Somber feel, sound

ALVVAYS PLAYS at the Sasquatch! festival. They evolve their sound in their new album.

After more than three years of silence following the release of their self-titled album, Alvvays dropped what I believe may be one of the best pop albums of the year. The transition from their original poppy, upbeat style into a more dreamy alternative style is one of the most prevalent shifts in Alvvays’ sophomore album, Antisocialites, and the grace with which they handled this transition still strikes me on every listen.

This album encapsulates the way it feels to break up with someone all the way through to the end of the relationship, as well as describing the way it feels to get caught up in that end of relationship purgatory that can sometimes arise while working to move forward. This shift in itself was quite dramatic, coming from the stories of their first album with the most popular song, “Archie, Marry Me,” embodying a sort of proposal remarkably rhyming “alimony” with “matrimony.” Though this new album lacks that same “Archie” musically and lyrically, it still encapsulates the sound that listeners have come to know and love through Alvvays’ career.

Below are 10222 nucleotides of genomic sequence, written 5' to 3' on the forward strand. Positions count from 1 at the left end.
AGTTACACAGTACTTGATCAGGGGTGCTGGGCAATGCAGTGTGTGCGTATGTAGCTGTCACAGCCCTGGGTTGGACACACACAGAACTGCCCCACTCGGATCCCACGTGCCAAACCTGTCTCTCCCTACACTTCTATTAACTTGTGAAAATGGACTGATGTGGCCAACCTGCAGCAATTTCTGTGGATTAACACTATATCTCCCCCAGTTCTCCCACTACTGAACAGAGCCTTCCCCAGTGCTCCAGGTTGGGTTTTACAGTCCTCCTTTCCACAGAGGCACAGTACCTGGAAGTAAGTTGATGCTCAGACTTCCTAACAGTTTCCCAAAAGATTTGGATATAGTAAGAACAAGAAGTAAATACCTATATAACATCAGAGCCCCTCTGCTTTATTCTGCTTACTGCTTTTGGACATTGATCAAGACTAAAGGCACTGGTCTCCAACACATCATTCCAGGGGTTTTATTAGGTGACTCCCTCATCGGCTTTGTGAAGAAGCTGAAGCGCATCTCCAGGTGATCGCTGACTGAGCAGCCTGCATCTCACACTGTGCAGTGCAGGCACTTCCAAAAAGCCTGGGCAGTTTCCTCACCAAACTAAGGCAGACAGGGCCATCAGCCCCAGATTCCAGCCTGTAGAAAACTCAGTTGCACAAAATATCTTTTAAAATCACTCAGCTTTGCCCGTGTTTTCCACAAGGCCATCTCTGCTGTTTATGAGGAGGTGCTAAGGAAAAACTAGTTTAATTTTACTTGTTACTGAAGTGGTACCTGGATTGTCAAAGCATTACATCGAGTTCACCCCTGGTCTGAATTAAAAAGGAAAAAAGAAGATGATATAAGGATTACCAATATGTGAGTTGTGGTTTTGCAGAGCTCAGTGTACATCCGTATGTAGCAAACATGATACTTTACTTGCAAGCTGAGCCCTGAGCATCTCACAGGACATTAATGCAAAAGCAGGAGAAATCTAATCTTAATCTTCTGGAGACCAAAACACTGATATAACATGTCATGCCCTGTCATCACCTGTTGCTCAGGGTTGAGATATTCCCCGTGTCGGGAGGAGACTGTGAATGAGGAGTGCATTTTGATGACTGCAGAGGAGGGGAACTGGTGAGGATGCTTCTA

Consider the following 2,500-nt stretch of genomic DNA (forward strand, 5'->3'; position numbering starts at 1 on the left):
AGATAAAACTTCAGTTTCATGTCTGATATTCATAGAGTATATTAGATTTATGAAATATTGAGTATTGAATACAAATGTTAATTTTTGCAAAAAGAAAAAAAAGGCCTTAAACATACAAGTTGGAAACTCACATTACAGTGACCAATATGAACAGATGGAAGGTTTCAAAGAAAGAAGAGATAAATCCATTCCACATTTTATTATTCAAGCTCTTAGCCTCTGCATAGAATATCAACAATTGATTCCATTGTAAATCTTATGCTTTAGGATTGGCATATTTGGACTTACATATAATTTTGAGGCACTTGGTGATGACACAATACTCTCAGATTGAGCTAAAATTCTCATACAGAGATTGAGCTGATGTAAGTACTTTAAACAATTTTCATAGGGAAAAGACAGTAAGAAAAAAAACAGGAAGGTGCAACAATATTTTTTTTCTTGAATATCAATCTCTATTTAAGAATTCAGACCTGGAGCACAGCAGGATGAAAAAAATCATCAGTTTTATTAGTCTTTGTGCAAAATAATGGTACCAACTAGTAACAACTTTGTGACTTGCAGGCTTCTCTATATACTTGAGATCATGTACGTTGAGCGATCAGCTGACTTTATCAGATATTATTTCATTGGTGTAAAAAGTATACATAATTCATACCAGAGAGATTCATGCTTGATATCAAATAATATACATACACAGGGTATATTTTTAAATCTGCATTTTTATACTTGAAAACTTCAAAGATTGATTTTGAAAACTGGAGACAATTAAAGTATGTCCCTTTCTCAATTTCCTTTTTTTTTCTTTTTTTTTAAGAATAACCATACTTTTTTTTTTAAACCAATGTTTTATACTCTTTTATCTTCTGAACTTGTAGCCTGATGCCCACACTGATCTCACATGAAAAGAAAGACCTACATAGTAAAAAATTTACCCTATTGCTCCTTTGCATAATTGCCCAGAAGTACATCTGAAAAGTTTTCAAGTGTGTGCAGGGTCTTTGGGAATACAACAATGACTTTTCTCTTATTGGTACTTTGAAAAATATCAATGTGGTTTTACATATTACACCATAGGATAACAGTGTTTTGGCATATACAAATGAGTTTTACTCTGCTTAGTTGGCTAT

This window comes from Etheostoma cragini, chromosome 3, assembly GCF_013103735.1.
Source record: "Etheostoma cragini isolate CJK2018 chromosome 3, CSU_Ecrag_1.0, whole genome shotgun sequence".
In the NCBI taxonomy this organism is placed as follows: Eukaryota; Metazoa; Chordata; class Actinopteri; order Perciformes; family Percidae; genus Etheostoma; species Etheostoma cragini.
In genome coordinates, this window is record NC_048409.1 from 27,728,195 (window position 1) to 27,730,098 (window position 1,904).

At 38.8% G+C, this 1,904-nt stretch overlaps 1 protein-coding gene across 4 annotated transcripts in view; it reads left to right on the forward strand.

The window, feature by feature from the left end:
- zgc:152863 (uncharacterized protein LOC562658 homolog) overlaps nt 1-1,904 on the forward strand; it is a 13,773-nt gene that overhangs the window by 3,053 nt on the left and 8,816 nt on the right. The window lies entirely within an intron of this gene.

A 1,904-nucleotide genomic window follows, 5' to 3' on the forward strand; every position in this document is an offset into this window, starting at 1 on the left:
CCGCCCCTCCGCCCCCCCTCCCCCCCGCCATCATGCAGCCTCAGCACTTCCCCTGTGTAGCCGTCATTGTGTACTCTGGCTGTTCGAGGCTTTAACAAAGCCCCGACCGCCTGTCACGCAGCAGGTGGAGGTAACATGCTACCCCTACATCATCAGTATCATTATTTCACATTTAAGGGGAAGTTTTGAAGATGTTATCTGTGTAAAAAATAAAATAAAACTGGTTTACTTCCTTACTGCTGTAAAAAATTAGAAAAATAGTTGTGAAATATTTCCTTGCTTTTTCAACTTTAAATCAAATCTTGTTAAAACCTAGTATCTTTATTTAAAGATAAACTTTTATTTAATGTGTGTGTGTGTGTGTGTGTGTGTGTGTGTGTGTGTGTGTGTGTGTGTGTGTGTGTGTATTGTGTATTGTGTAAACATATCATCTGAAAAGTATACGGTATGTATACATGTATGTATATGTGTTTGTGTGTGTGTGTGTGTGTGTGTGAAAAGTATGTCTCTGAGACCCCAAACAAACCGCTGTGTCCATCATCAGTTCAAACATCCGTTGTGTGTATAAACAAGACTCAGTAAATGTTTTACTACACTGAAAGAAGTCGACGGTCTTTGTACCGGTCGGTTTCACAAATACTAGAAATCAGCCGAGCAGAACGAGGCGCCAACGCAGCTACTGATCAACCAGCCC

This new album encapsulates growth and change in more than just style. Beyond the shift toward a more shoegazing, dream pop sound, this band has grown emotionally since their debut. This emotional change is beautifully exemplified through the musical change that premiers in this album, showing the way we are able to learn from our experiences as we feel their effects. The way their slower songs are presented amidst their more standard fast-paced jams, while still maintaining a sort of excitement might be surprising, considering the stories being told, but follows very well. This can be seen clearly in the album’s fifth track, “Not My Baby,” which opens with a much slower, certainly more forlorn beach vibe that tells the story of a relationship that ended, and the more immediate moving on that comes with that sort of transition. Through this whole song, however, singer Molly Rankin maintains a more melancholic tune that shows very well that this is not just a feel-good breakup song; there is still some sadness involved in the moving on, something that most people who have been romantically involved at any point in their life will understand. Of course, the following track jumps right back up to their more familiar funky pop sound that reaffirms the necessity to recognize people as they are through all hardships. Rankin sings, “it feels like forever since you’ve held me like a human being/ and I am a human being,” as we’re all worthy of love no matter what we’re feeling like.

Through their whole album, a more ethereal, dreamlike sound is maintained, that fits beautifully with the story they’re telling. Growing from the more standard, excited love songs of their first album into the fuller sound found in Antisocialites, Alvvays curates a sound that exemplifies a sharpening of focus in their music without losing sight of what they’ve worked to define themselves as.